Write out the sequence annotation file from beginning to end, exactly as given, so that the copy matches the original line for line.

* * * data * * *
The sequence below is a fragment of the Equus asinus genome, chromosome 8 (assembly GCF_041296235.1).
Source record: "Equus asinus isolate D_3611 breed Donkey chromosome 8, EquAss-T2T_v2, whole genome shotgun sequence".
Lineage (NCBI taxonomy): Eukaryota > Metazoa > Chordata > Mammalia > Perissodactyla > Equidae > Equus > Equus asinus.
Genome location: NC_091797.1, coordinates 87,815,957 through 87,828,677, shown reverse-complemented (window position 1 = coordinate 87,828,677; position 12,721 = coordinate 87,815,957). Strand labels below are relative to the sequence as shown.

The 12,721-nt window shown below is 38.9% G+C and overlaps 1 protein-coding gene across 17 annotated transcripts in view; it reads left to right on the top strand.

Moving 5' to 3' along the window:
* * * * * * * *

The sequence below is a fragment of the Equus asinus genome, chromosome 8 (assembly GCF_041296235.1).
Source record: "Equus asinus isolate D_3611 breed Donkey chromosome 8, EquAss-T2T_v2, whole genome shotgun sequence".
Lineage (NCBI taxonomy): Eukaryota > Metazoa > Chordata > Mammalia > Perissodactyla > Equidae > Equus > Equus asinus.
Genome location: NC_091797.1, coordinates 87,815,957 through 87,828,677, shown reverse-complemented (window position 1 = coordinate 87,828,677; position 12,721 = coordinate 87,815,957). Strand labels below are relative to the sequence as shown.

The 12,721-nt window shown below is 38.9% G+C and overlaps 1 protein-coding gene across 17 annotated transcripts in view; it reads left to right on the top strand.

Moving 5' to 3' along the window: